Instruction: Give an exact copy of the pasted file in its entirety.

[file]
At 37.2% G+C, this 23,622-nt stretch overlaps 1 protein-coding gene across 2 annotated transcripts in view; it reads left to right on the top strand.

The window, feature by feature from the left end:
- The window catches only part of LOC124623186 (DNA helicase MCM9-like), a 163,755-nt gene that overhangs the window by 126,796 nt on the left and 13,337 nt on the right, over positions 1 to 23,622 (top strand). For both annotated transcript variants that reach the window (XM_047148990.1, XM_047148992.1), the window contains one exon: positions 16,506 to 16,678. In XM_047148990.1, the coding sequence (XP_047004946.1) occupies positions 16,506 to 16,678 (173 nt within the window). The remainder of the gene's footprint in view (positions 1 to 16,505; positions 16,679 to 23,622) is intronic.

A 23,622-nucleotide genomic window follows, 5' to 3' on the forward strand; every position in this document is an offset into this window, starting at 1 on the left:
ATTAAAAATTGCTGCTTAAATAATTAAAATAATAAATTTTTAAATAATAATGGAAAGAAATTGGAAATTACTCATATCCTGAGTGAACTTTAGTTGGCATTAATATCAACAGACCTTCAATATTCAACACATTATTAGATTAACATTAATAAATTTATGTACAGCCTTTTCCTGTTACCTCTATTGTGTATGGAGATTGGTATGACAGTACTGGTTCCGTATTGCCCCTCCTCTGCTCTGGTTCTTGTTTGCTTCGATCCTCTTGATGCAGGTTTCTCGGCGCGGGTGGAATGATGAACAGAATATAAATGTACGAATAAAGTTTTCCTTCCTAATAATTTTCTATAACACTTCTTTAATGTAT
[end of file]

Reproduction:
At 37.2% G+C, this 23,622-nt stretch overlaps 1 protein-coding gene across 2 annotated transcripts in view; it reads left to right on the top strand.

The window, feature by feature from the left end:
- The window catches only part of LOC124623186 (DNA helicase MCM9-like), a 163,755-nt gene that overhangs the window by 126,796 nt on the left and 13,337 nt on the right, over positions 1 to 23,622 (top strand). For both annotated transcript variants that reach the window (XM_047148990.1, XM_047148992.1), the window contains one exon: positions 16,506 to 16,678. In XM_047148990.1, the coding sequence (XP_047004946.1) occupies positions 16,506 to 16,678 (173 nt within the window). The remainder of the gene's footprint in view (positions 1 to 16,505; positions 16,679 to 23,622) is intronic.

A 23,622-nucleotide genomic window follows, 5' to 3' on the forward strand; every position in this document is an offset into this window, starting at 1 on the left:
ATTAAAAATTGCTGCTTAAATAATTAAAATAATAAATTTTTAAATAATAATGGAAAGAAATTGGAAATTACTCATATCCTGAGTGAACTTTAGTTGGCATTAATATCAACAGACCTTCAATATTCAACACATTATTAGATTAACATTAATAAATTTATGTACAGCCTTTTCCTGTTACCTCTATTGTGTATGGAGATTGGTATGACAGTACTGGTTCCGTATTGCCCCTCCTCTGCTCTGGTTCTTGTTTGCTTCGATCCTCTTGATGCAGGTTTCTCGGCGCGGGTGGAATGATGAACAGAATATAAATGTACGAATAAAGTTTTCCTTCCTAATAATTTTCTATAACACTTCTTTAATGTAT